Due to my husband’s job, we have lived in four states over the last ten years, in four different parts of the country. I can say with a fair amount of certainty that our most recent move will not be our last.
While there were positive reasons behind each move, there’s no sugarcoating the fact that moving a lot sucks. The reason, though, is not the one that’s often assumed.
I get plenty of sympathy from people about how annoying it must be to frequently pack and unpack our things, to find new homes, to redecorate. They’re right. It is annoying. It’s also annoying to have to acclimate to new schools, doctors’ offices, and dance schools, to learn my way around unfamiliar streets, gyms, and grocery store aisles, and to adapt to different climates.
But none of that is what truly sucks.
What sucks is leaving my friends behind. We promise to keep in touch, and we do, but we know it’s never going to be the same. With each teary farewell, there’s the underlying knowledge that even if/when we see each other again, there will never be another text that says “Park tomorrow?” or “I’m about to lose it. Please come over…with wine.”
What sucks is knowing there’s no annual Memorial Day BBQ or 5K or Bachelor finale viewing party to anticipate. As things stand, there’s nothing annual about my life, except for my plants (I can’t even commit to a perennial).
What sucks is being replaced, or worse, forgotten.
Therefore, after this latest move, I approached friend-making with detachment. I don’t really care about making friends here, I told myself. I don’t need to meet anybody new. It’s just going to mean more sad goodbyes; more names to add to the list of “People I Wish I Could Hang Out With, But Can’t Because They Live a Plane Ride Away.”
My first instinct was to hole up, to close myself off, to show up when I had to and smile and exchange pleasantries (for the sake of the kids, I told myself), and then go back home and lose myself in books and TV and writing and putting photos on walls and pulling weeds.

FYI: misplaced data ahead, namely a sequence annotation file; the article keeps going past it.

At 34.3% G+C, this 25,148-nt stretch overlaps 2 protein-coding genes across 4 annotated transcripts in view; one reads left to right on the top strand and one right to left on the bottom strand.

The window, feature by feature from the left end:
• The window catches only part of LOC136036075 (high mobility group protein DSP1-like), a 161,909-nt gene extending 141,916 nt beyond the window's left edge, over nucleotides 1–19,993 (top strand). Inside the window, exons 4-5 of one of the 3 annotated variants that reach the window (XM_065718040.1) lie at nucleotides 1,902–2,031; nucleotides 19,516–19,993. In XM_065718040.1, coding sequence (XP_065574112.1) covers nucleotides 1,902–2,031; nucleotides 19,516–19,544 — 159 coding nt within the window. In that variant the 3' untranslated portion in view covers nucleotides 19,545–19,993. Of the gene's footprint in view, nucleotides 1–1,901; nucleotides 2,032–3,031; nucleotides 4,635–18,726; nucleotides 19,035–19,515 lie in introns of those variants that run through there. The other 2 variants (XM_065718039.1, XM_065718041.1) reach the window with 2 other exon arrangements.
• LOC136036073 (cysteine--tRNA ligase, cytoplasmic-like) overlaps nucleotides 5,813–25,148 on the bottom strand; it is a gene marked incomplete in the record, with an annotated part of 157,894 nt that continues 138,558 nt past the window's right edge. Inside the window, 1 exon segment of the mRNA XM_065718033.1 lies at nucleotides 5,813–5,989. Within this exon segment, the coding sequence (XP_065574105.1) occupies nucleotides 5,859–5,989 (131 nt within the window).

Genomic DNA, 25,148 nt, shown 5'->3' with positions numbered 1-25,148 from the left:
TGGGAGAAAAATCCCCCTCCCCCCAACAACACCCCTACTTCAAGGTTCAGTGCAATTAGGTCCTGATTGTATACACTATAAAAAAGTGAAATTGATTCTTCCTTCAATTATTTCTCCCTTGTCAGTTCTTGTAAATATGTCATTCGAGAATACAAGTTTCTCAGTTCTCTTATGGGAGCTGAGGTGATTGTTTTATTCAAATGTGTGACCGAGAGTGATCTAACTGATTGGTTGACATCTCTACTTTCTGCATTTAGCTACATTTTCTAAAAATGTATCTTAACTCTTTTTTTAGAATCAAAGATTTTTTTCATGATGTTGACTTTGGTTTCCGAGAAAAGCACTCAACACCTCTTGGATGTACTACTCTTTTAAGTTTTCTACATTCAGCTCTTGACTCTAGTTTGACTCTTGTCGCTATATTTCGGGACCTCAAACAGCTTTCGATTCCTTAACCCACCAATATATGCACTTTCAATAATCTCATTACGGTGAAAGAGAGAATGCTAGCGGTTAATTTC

When life gets lonely, I keep busy. Who has time for girlfriends anyway when the kids have so many activities and there’s so much dust in my house and there are so many to-do lists unfulfilled? Plus, I have my family. A good marriage and two sweet kids. That’s all I should really need to be happy. Right?
In time, I realized that I’m not me without them—all the women who have been and will be in my life. The women who’ve known me since childhood, for many years, or for just a few months. The women who’ve shared laughs, clothes, drinks, rants, insecurities, tears, hand sanitizer, and evites. The women who’ve sat with me in classrooms, locker rooms, and living rooms, on bleachers, around tables, and on countertops when all the furniture is gone and the moving van is pulling away.
Inevitably, I caved. I said “yes” to the lunches and the moms nights and the committees and to any opportunity to get together with other women and chat about anything and everything. With each gathering and each conversation, I felt a little lighter. This is going to make it so much harder to leave, I thought to myself. But this is also going to make it so much easier to live.